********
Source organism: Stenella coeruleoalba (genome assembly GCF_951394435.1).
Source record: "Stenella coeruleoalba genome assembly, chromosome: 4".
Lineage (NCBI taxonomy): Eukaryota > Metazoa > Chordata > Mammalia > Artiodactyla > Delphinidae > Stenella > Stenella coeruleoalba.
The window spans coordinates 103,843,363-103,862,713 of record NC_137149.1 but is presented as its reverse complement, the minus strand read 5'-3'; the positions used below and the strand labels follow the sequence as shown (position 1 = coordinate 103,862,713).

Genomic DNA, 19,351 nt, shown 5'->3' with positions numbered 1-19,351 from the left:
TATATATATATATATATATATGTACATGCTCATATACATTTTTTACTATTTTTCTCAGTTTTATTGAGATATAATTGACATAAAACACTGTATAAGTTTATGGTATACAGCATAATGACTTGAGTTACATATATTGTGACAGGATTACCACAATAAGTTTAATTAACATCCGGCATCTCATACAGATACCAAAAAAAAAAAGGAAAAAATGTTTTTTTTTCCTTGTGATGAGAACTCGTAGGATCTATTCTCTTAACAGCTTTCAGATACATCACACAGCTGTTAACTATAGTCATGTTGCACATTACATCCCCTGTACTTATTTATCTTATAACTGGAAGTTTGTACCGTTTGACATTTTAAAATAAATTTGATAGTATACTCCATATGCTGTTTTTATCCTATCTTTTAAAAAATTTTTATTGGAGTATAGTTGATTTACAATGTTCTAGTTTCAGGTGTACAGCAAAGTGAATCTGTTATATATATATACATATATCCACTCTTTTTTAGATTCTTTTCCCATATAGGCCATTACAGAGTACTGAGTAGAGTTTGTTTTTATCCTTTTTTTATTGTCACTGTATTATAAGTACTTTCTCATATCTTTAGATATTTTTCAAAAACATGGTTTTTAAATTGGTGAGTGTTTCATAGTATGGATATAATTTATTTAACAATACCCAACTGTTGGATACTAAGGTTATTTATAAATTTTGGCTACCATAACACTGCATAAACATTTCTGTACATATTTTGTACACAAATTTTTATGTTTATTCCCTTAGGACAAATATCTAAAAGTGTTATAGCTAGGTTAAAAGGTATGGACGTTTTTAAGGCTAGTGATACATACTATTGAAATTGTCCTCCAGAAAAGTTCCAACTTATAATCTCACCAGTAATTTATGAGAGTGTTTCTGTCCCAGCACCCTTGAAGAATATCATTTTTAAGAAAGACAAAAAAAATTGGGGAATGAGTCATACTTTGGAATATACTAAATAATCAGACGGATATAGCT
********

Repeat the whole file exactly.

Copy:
Source organism: Stenella coeruleoalba (genome assembly GCF_951394435.1).
Source record: "Stenella coeruleoalba genome assembly, chromosome: 4".
Lineage (NCBI taxonomy): Eukaryota > Metazoa > Chordata > Mammalia > Artiodactyla > Delphinidae > Stenella > Stenella coeruleoalba.
The window spans coordinates 103,843,363-103,862,713 of record NC_137149.1 but is presented as its reverse complement, the minus strand read 5'-3'; the positions used below and the strand labels follow the sequence as shown (position 1 = coordinate 103,862,713).

Genomic DNA, 19,351 nt, shown 5'->3' with positions numbered 1-19,351 from the left:
TATATATATATATATATATATGTACATGCTCATATACATTTTTTACTATTTTTCTCAGTTTTATTGAGATATAATTGACATAAAACACTGTATAAGTTTATGGTATACAGCATAATGACTTGAGTTACATATATTGTGACAGGATTACCACAATAAGTTTAATTAACATCCGGCATCTCATACAGATACCAAAAAAAAAAAGGAAAAAATGTTTTTTTTTCCTTGTGATGAGAACTCGTAGGATCTATTCTCTTAACAGCTTTCAGATACATCACACAGCTGTTAACTATAGTCATGTTGCACATTACATCCCCTGTACTTATTTATCTTATAACTGGAAGTTTGTACCGTTTGACATTTTAAAATAAATTTGATAGTATACTCCATATGCTGTTTTTATCCTATCTTTTAAAAAATTTTTATTGGAGTATAGTTGATTTACAATGTTCTAGTTTCAGGTGTACAGCAAAGTGAATCTGTTATATATATATACATATATCCACTCTTTTTTAGATTCTTTTCCCATATAGGCCATTACAGAGTACTGAGTAGAGTTTGTTTTTATCCTTTTTTTATTGTCACTGTATTATAAGTACTTTCTCATATCTTTAGATATTTTTCAAAAACATGGTTTTTAAATTGGTGAGTGTTTCATAGTATGGATATAATTTATTTAACAATACCCAACTGTTGGATACTAAGGTTATTTATAAATTTTGGCTACCATAACACTGCATAAACATTTCTGTACATATTTTGTACACAAATTTTTATGTTTATTCCCTTAGGACAAATATCTAAAAGTGTTATAGCTAGGTTAAAAGGTATGGACGTTTTTAAGGCTAGTGATACATACTATTGAAATTGTCCTCCAGAAAAGTTCCAACTTATAATCTCACCAGTAATTTATGAGAGTGTTTCTGTCCCAGCACCCTTGAAGAATATCATTTTTAAGAAAGACAAAAAAAATTGGGGAATGAGTCATACTTTGGAATATACTAAATAATCAGACGGATATAGCT